russell_01He interacted with both Medlen and Scott Kalitta and reminisced how ironic it was that both had different personalities from Russell's and from each other's but that bpth were Russell's friends; "Scott kind of in a mentor capacity and Eric more like a couple of cowboys who talk to each other." Said Geiger, "There's some weird synergy there, isn't there?"
But he has discovered an eerily familiar Russell-esque personality in Funny Car sophomore Matt Hagan, of Don Schumacher Racing.
"I went up to Matt Hagan earlier this year," Geiger said, "and I said, 'The journalism side of me -- I've got to apologize to you. I can't seem to bring myself to come and talk to you. And I talk to every driver out here. You remind me so much of Darrell in so many ways -- just like his mannerisms and his smile, his general look. I feel like I short-changed you as a journalist, because I just had this weird feeling about it.'
"It almost raises the hair on the back of your neck sometimes," Geiger said, "and the fact that he's a cowboy, too, runs that cattle ranch -- " he said. He told Hagan at the recent O'Reilly Spring Nationals at Houston Raceway Park, "I know you didn't know Darrell and you might not even remember. But I've avoided you because I feel weird, like you're some kind of connection to Darrell."
He said that what struck him about Hagan, who raises Angus cattle on his farm near Christiansburg, Va., was his "easy, big smile -- that kind of temperament that country-cowboy kind of guys have, where they don't get super-duper excited about stuff . . . they're just kind of laid back and easygoing. There's just a lot of similarities about those guys."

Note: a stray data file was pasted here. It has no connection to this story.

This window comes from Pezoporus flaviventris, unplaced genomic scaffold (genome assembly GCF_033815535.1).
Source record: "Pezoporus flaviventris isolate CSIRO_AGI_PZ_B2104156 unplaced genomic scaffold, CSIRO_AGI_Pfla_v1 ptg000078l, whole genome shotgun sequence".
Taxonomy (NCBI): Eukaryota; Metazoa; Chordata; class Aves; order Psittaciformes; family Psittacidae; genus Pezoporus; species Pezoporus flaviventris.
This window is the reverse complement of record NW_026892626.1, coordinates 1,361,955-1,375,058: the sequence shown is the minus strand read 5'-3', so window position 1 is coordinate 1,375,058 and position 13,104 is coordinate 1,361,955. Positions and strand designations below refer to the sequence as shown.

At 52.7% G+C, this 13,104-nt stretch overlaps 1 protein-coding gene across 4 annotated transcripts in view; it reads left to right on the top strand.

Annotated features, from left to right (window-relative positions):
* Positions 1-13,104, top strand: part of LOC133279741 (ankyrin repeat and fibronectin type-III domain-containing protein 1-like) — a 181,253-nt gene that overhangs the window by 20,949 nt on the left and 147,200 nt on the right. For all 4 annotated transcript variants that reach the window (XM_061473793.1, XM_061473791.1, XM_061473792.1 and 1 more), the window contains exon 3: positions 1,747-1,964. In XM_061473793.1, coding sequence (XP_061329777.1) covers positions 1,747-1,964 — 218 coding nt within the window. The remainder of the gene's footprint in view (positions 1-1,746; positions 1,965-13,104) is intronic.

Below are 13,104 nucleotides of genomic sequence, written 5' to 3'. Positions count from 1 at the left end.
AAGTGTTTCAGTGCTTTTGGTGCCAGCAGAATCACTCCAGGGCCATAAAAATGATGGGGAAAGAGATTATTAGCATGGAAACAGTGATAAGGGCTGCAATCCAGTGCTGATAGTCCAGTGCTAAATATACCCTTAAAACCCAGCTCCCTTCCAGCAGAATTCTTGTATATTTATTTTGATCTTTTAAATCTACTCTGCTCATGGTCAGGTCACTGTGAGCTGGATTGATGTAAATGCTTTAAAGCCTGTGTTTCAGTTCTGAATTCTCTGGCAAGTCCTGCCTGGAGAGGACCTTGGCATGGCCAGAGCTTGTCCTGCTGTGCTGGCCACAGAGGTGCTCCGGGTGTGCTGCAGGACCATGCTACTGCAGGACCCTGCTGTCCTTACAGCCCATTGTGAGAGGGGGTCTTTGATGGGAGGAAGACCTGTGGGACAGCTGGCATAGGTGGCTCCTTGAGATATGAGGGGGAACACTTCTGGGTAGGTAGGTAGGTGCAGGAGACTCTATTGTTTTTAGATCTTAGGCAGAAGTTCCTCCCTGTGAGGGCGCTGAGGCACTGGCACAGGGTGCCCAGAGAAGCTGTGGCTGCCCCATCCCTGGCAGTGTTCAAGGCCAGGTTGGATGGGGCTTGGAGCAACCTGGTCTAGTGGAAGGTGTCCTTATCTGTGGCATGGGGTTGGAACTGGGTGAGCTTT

Hagan, who right here that weekend went on to win the Funny Car trophy -- his first in NHRA competition -- said, "I hope that's a good thing! I hope you remember the good parts."
That Darrell Russell Moment grabbed Geiger. "Then after I told him that, he turned around and won the race," he said. He told Hagan, " Isn't that weird that we talked about Darrell and you won it here in Houston, where this is Darrell's track? You can sense Darrell around here.
"That's when you start knowing there are some powers beyond our control, pulling the strings or something. It was kind of neat," Geiger said.



Even though the race dates at Madison, Ill., have changed from late June to April/May this year, those who remember and knew Russell still have that flash back when they return to Gateway.
Geiger said he recalls thinking initially of the wreck, "Oh, man, we just wadded up a new car that had worked so well and won the last race and we were No. 1 qualifier at St. Louis. This sucks. We've got a brand-new chassis that was working so good and now we've just wrecked it."
When he arrived at the spot where Russell's dragster stopped, he began to realize the gravity of the situation. He saw Russell unconscious and saw that "Doc Brickey (the late Dan Brickey) was being so particular with what he was doing." That's when, he said, that he knew "Something big is wrong here. As the seconds tick by, you know this isn't good.
We didn't know that (immediately)."